Georgetown University signed onto an Dec. 21 amicus brief in a lawsuit challenging a recent immigration policy change that tightens regulations on visas for international students studying in the United States.
Under the new policy, unlawful presence begins as soon as a violation of the visa occurs rather than after a U.S. Citizenship and Immigration Services official or judge found a violation had occurred. Former visa holders who accrue more than 180 days of unlawful presence could be penalized with re-entry bans up to 10 years.
This policy change negatively affects students and the institutions they attend, according to the amicus brief.
“America will become a less attractive destination for international students and scholars, thus making it more difficult for American institutions to continue attracting and recruiting the best international talent,” the brief reads.
Georgetown joined 64 other U.S. universities and one university system board in signing the brief, which was submitted in the case brought against Secretary of the Department of Homeland Security Kirstjen Nielsen (SFS ’94). Guilford College, et al., v. Kirstjen Nielsen was filed in the U.S. District Court for the Middle District of North Carolina on Oct. 23.
Though not a party to the suit, Georgetown, in filing an amicus brief, is able offer its insight and express its strong interest in the matter. Other signatories of the brief include Princeton University, Massachusetts Institute of Technology and Duke University.
The policy change came after the DHS issued a Aug. 9 memorandum instructing the U.S. Citizenship and Immigration Services to alter the way it calculates unlawful presence of exchange students and international visitors on F, J or M visas. F visas allow international students to pursue a degree from a U.S. university, while J visas allow professors, researchers and students to visit the United States on cultural exchange programs. M visa holders can simply enter the United States multiple times as long as the visa has not expired.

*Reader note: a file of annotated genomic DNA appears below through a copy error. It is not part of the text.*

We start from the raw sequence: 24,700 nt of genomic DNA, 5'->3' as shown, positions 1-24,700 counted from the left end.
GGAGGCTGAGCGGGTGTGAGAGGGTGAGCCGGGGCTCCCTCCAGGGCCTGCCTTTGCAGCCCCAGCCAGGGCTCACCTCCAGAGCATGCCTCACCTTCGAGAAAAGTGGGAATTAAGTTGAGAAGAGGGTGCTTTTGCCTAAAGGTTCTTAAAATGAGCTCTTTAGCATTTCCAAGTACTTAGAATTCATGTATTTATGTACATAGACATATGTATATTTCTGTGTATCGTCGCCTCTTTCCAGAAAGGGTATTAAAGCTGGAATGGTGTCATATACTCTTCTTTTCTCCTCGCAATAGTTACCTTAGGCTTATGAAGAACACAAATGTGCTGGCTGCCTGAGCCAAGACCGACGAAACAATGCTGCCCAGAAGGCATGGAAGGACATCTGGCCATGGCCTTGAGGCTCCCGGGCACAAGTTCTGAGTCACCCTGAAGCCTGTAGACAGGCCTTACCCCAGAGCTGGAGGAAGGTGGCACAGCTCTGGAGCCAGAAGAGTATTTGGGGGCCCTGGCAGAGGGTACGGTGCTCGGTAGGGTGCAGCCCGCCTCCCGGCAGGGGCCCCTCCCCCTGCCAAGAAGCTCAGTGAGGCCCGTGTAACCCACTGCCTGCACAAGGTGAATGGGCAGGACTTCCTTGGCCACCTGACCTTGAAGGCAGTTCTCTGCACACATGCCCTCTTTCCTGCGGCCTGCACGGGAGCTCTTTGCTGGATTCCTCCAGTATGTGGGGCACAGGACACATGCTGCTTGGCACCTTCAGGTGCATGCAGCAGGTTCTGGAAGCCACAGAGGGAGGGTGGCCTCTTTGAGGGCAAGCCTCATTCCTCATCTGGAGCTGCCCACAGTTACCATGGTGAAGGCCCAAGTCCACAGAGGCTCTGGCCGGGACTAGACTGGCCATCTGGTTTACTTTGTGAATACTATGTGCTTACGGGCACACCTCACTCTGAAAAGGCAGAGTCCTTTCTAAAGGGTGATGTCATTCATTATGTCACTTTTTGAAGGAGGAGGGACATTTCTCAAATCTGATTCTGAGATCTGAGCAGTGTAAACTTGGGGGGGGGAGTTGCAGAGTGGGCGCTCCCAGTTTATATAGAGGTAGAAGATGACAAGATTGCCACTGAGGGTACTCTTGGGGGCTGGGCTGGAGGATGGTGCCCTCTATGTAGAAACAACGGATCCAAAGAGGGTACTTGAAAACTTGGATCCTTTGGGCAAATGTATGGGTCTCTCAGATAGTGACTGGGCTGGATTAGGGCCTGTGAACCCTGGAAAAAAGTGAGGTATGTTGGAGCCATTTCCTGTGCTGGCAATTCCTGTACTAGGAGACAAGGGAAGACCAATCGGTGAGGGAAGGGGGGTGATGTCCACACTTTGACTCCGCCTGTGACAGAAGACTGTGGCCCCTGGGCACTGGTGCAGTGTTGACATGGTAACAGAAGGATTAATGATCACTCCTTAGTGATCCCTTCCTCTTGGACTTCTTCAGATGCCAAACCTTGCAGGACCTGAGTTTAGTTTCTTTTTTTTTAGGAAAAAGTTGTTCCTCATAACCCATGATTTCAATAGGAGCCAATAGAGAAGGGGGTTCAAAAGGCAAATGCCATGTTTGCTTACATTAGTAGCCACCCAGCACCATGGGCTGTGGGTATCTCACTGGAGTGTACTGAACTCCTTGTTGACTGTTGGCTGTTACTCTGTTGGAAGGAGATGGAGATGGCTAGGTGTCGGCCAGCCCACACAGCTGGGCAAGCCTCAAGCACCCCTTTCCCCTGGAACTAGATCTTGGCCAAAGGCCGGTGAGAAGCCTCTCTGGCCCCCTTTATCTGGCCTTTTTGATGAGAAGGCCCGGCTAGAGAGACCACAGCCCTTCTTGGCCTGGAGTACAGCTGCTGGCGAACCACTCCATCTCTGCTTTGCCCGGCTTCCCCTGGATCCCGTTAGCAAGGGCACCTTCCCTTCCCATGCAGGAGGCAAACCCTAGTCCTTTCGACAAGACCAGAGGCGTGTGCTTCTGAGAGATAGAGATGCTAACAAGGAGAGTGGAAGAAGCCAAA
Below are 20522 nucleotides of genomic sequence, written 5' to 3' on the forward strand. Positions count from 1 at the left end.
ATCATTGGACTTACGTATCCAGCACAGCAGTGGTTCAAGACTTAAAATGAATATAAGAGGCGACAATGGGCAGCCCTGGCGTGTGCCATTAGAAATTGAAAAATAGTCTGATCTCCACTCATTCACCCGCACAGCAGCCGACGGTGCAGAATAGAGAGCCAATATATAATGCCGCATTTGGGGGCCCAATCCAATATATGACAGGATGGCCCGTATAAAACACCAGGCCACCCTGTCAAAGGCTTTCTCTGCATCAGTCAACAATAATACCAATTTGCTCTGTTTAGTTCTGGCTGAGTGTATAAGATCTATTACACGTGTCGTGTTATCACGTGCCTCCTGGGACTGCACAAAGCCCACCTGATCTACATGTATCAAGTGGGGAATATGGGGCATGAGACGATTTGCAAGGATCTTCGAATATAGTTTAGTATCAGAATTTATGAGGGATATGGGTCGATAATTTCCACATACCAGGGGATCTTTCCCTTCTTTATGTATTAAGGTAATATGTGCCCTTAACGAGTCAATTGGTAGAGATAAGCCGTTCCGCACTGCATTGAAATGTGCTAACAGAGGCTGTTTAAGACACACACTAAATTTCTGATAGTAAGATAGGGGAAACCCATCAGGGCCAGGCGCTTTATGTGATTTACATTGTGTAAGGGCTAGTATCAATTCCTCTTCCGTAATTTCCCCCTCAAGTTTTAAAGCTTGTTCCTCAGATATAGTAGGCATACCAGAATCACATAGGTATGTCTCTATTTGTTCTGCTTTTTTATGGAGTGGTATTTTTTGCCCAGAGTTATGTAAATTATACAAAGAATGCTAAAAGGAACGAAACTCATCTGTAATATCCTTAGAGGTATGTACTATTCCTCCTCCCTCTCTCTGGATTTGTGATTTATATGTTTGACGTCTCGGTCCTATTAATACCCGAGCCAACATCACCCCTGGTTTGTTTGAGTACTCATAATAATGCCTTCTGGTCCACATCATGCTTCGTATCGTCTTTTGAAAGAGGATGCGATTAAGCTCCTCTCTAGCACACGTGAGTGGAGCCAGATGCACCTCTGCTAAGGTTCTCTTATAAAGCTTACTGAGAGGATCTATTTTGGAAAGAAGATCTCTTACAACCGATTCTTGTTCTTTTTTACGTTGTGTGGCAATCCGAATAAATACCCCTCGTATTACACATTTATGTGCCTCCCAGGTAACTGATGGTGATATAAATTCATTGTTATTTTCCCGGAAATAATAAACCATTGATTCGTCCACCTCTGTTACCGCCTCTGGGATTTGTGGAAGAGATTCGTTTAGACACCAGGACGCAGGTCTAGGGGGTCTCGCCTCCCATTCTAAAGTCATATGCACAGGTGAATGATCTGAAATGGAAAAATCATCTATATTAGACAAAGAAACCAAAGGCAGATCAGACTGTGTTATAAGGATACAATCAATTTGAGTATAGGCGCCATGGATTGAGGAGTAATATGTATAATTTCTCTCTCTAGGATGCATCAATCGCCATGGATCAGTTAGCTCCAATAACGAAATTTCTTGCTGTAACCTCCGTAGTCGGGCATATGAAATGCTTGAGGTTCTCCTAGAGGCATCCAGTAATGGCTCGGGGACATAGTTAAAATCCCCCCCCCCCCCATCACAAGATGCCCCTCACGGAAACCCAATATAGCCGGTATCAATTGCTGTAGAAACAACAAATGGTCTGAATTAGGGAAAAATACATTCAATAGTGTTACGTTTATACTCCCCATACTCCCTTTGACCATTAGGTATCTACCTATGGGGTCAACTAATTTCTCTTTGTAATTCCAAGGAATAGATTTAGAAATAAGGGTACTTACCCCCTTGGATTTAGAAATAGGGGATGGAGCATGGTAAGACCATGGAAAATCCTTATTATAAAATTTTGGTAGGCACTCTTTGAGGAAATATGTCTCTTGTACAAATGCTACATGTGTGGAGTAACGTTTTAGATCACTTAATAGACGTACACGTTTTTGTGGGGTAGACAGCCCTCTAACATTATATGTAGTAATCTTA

President Donald Trump’s administration requested on Jan. 10 that the case be dismissed on the grounds that the plaintiffs themselves have not suffered any injury from the policy change.
The visa policy change, however, not only harms international students, but also institutions of higher education by affecting the universities’ accessibility to students from abroad, according to the brief.
“The effectiveness of visa programs depends on their stable and orderly administration,” the brief read. “The new DHS Policy Memorandum regarding the calculation of unlawful presence, however, introduces significant and destructive uncertainty.”
University President John J. DeGioia affirmed the value that international students bring to the Georgetown community and the United States in a Jan 9. news release.
“International students and scholars are vital members of our campus communities and important contributors to our nation,” DeGioia said. “The talents, perspectives, insights and passion to serve our world that they bring our campus communities benefits our nation and contributes to the common good that we all share.”
At least 2,149 international students attend Georgetown on F-1 and J-1 visas, according to the university. Over 3,000 international students are part of the Georgetown community, including those in optional practical training or in non-degree programs.
International students use their educations to benefit the domestic economy and are instrumental in increasing growth, the universities argue.
“The benefits of international study extend far beyond the academy, however, and reach the wider society in the form of significant economic and technological developments,” the brief says.
This is not the university’s first challenge to the Trump administration’s immigration policy. In fall 2017, Georgetown filed an amicus brief to the U.S. Supreme Court against Trump’s executive order that restricted travel from six predominantly Muslim countries. In defending the university’s position, DeGioia stressed the importance of international students and faculty who can bring invaluable experience and talent to the university.
“We are an institution that values the contributions of our international students, staff and faculty, and we are deeply committed to interreligious dialogue and providing a context in which members of all faith backgrounds are welcomed and encouraged to practice their faith,” DeGioia wrote in a letter to the Georgetown community Jan. 29, 2017.
Hoya Staff Writer Will Cassou contributed reporting.